The Council for Scientific and Industrial Research (CSIR) is calling for proposals from anyone who wishes to turn a demonstrated idea into a working prototype using the photonics prototyping facility at the CSIR, in Pretoria.
The facility was designed specifically for the photonics industry and individuals or organisations that wish to design photonics products.
These photonics products find applications in industries such as defence, health, medical, security interface, manufacturing energy and most technology sectors that are moving towards photonics.
“The photonics prototyping facility was established to stir up industrial involvement and industrial relations in the photonics industry so that we may be able to innovate and localise technology, rather than relying on imports,” says CSIR senior engineer Ameeth Sharma.
“The facility is open to in-house and external projects and we intend, through the facility, to encourage and nurture industry relationships and encourage industry partners to play a financial role in the facility.”
Although established in 2014, the photonics prototyping facility only received its first round of investments, with the first project taking place at the facility in 2016. Initial funding came from the then Department of Science and Technology.
“A significant amount of the investment was used for infrastructure development and equipment procurement for the facility,” CSIR senior researcher Ann Singh tells Engineering News.
Singh and Sharma add that a recent in-house project at the facility comprised the refinement of an optical coherence tomography (OCT) prototype.
“The OCT system for biometrics applications emanated from a collaborative project between different groups within the CSIR. The hardware design was through the laser centre. Once the system was demonstrated to meet the biometric requirements of the project, it was upgraded and repackaged as a minimum viable product when an industry partner came on board with a specific need for the device.
“This project is an example of a prototype that was tested in an applicable environment and that can be further commercialised and marketed to investors as an operationally friendly system. The entire process – from prototype to initial testing with the goal of commercialisation – occurred through the facility,” Singh informs.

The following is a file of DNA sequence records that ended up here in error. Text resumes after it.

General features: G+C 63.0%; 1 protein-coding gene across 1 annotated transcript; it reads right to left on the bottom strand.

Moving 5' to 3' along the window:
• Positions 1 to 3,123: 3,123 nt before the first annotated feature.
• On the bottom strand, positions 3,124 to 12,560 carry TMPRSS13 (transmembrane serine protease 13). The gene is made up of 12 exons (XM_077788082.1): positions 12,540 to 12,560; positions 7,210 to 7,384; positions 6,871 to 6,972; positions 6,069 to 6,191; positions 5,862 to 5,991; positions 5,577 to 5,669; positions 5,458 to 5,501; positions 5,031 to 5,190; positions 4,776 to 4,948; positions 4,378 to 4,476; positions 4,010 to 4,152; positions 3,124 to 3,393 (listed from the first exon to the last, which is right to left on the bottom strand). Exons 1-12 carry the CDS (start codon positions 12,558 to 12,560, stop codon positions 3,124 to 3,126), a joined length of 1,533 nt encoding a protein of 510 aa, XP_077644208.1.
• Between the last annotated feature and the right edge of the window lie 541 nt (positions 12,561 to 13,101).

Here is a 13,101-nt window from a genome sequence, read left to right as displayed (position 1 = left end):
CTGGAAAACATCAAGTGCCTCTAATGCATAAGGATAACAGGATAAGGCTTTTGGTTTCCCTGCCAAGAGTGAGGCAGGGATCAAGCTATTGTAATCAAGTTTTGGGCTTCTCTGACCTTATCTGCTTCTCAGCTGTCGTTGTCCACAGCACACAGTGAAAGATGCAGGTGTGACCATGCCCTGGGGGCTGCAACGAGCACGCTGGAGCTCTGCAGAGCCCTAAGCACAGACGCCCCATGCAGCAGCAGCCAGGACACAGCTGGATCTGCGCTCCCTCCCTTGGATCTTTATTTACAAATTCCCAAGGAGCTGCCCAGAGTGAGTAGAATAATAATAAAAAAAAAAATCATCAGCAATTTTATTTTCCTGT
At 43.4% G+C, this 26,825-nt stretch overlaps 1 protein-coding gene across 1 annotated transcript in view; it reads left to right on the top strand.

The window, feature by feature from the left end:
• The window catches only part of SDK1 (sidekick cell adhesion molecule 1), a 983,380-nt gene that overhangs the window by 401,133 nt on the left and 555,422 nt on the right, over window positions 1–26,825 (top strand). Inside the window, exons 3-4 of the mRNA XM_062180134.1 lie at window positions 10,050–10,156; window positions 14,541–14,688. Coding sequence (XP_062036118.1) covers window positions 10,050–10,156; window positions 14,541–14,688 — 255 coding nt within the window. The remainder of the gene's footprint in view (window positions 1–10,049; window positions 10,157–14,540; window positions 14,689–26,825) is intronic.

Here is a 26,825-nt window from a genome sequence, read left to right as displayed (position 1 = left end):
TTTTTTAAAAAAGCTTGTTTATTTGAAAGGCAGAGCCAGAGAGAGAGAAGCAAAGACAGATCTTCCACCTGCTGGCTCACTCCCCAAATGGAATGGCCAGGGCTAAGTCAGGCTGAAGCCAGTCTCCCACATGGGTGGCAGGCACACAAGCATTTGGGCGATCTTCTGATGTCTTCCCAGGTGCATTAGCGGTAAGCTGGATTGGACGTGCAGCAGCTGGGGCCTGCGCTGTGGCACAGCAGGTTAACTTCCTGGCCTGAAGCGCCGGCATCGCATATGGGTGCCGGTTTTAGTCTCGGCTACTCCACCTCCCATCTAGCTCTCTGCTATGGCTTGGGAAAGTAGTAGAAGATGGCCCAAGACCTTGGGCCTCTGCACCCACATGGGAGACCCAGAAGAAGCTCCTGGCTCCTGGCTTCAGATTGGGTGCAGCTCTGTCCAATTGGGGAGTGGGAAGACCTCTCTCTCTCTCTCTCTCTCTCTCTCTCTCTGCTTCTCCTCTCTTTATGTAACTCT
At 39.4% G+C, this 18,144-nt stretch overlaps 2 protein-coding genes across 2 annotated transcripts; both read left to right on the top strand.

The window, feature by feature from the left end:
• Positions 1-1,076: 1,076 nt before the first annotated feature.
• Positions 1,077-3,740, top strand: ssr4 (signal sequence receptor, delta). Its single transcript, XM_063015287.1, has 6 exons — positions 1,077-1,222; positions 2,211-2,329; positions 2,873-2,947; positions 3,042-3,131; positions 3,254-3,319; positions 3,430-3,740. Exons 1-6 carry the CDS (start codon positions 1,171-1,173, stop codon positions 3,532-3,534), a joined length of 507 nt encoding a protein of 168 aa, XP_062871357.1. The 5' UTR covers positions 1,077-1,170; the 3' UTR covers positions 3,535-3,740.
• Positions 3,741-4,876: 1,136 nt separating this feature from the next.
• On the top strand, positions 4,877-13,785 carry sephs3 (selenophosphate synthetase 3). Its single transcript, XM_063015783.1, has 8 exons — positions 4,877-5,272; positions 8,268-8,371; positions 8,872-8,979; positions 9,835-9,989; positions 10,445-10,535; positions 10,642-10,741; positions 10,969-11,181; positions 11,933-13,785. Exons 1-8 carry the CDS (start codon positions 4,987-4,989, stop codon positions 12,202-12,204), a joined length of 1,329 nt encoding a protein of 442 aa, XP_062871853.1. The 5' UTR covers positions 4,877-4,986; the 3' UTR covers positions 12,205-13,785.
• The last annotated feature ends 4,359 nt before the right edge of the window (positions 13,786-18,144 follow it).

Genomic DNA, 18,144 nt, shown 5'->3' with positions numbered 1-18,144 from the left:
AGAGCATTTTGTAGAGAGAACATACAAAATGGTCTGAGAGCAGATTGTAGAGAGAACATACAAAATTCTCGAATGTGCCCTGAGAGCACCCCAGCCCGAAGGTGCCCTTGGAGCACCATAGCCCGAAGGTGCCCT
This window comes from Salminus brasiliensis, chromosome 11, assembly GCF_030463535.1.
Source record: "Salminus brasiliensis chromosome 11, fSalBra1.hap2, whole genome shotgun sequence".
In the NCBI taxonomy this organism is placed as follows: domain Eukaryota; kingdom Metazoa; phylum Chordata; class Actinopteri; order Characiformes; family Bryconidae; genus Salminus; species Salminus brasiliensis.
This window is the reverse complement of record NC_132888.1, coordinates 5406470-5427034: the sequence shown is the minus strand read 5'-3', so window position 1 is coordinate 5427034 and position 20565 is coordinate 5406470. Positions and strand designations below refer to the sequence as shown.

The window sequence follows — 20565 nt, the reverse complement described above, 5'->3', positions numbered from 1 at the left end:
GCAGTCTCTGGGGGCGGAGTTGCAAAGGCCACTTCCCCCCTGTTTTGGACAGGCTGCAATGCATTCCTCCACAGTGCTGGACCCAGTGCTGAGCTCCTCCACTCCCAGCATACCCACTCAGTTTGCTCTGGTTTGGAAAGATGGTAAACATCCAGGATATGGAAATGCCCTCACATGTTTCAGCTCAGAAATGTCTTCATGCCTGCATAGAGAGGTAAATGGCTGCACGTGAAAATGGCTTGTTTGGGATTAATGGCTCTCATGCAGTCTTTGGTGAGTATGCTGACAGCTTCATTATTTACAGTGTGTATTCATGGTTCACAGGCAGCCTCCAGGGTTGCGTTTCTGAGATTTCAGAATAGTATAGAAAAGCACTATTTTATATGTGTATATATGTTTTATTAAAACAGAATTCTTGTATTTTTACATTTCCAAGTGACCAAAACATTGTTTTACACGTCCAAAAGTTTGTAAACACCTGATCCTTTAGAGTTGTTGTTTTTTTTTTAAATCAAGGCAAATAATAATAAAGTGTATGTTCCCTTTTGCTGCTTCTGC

Sharma adds that, while the technology is an optical imaging technology that started in the biomedical field to study the eye, its applications have extended to the biometrics field through the photonics prototyping facility.
The photonics prototyping facility, which includes optical clean rooms and a mechanical workshop, provides a specialised resource that allows for innovations and ideas to be developed, with specialised skills and equipment to assist in developing a prototype, he says.
Therefore, the CSIR aims to motivate individuals so that their innovative ideas will come to fruition using the facility.
Singh and Sharma state that the local photonics industry holds a small amount of the global photonics industry and tends to rely heavily on imports. There is a dire need for skills and product development in this industry.
Although the photonics prototyping facility is small when compared with similar facilities worldwide, as well as being affected by funding and currently not having many full-time dedicated staff, it does not deter the aspiration to establish and advance the photonics industry within the country.
“At the CSIR, our main aim currently is to create awareness that this facility does exist and is operational. Proposals are not limited to highly technological projects – all players across the value chain are welcome to use the facility as a vehicle to test and drive forward their ideas,” Sharma concludes.